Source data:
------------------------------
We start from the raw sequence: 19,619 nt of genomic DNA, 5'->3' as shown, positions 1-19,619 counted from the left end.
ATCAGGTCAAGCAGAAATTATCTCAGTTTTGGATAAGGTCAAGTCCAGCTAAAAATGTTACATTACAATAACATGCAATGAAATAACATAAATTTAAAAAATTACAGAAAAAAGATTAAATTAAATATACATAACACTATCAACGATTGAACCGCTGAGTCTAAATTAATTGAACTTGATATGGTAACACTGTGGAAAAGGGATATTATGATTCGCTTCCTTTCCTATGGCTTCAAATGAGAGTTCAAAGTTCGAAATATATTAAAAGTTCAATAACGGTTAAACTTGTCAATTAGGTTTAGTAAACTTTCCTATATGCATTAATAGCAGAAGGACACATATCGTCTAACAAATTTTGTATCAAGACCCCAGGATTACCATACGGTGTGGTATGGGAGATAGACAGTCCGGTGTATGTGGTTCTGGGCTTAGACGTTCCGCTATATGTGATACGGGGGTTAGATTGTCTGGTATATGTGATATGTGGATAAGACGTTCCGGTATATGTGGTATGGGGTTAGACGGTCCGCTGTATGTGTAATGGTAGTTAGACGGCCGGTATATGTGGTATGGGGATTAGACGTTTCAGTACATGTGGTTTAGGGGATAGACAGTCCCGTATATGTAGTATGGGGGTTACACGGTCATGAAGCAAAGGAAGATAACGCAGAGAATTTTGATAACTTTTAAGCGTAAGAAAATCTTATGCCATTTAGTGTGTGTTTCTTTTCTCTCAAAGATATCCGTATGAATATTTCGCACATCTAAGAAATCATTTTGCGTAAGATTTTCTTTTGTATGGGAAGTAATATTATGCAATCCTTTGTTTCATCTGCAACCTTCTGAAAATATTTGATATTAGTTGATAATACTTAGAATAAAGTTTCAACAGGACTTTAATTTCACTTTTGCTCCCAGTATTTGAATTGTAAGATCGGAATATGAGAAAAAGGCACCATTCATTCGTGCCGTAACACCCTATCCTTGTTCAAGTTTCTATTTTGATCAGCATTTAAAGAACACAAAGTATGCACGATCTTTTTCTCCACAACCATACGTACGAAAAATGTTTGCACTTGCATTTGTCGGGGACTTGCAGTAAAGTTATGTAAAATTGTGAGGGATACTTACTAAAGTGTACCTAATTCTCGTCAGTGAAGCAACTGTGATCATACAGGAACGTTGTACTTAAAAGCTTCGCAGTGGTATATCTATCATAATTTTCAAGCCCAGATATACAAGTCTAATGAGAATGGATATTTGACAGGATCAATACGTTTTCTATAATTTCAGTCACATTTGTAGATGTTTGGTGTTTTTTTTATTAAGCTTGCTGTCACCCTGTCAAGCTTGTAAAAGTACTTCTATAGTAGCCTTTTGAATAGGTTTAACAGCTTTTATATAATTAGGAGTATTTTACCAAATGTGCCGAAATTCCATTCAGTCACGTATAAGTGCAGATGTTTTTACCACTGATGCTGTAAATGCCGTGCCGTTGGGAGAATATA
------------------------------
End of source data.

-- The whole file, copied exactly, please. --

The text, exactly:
We start from the raw sequence: 19,619 nt of genomic DNA, 5'->3' as shown, positions 1-19,619 counted from the left end.
ATCAGGTCAAGCAGAAATTATCTCAGTTTTGGATAAGGTCAAGTCCAGCTAAAAATGTTACATTACAATAACATGCAATGAAATAACATAAATTTAAAAAATTACAGAAAAAAGATTAAATTAAATATACATAACACTATCAACGATTGAACCGCTGAGTCTAAATTAATTGAACTTGATATGGTAACACTGTGGAAAAGGGATATTATGATTCGCTTCCTTTCCTATGGCTTCAAATGAGAGTTCAAAGTTCGAAATATATTAAAAGTTCAATAACGGTTAAACTTGTCAATTAGGTTTAGTAAACTTTCCTATATGCATTAATAGCAGAAGGACACATATCGTCTAACAAATTTTGTATCAAGACCCCAGGATTACCATACGGTGTGGTATGGGAGATAGACAGTCCGGTGTATGTGGTTCTGGGCTTAGACGTTCCGCTATATGTGATACGGGGGTTAGATTGTCTGGTATATGTGATATGTGGATAAGACGTTCCGGTATATGTGGTATGGGGTTAGACGGTCCGCTGTATGTGTAATGGTAGTTAGACGGCCGGTATATGTGGTATGGGGATTAGACGTTTCAGTACATGTGGTTTAGGGGATAGACAGTCCCGTATATGTAGTATGGGGGTTACACGGTCATGAAGCAAAGGAAGATAACGCAGAGAATTTTGATAACTTTTAAGCGTAAGAAAATCTTATGCCATTTAGTGTGTGTTTCTTTTCTCTCAAAGATATCCGTATGAATATTTCGCACATCTAAGAAATCATTTTGCGTAAGATTTTCTTTTGTATGGGAAGTAATATTATGCAATCCTTTGTTTCATCTGCAACCTTCTGAAAATATTTGATATTAGTTGATAATACTTAGAATAAAGTTTCAACAGGACTTTAATTTCACTTTTGCTCCCAGTATTTGAATTGTAAGATCGGAATATGAGAAAAAGGCACCATTCATTCGTGCCGTAACACCCTATCCTTGTTCAAGTTTCTATTTTGATCAGCATTTAAAGAACACAAAGTATGCACGATCTTTTTCTCCACAACCATACGTACGAAAAATGTTTGCACTTGCATTTGTCGGGGACTTGCAGTAAAGTTATGTAAAATTGTGAGGGATACTTACTAAAGTGTACCTAATTCTCGTCAGTGAAGCAACTGTGATCATACAGGAACGTTGTACTTAAAAGCTTCGCAGTGGTATATCTATCATAATTTTCAAGCCCAGATATACAAGTCTAATGAGAATGGATATTTGACAGGATCAATACGTTTTCTATAATTTCAGTCACATTTGTAGATGTTTGGTGTTTTTTTTATTAAGCTTGCTGTCACCCTGTCAAGCTTGTAAAAGTACTTCTATAGTAGCCTTTTGAATAGGTTTAACAGCTTTTATATAATTAGGAGTATTTTACCAAATGTGCCGAAATTCCATTCAGTCACGTATAAGTGCAGATGTTTTTACCACTGATGCTGTAAATGCCGTGCCGTTGGGAGAATATA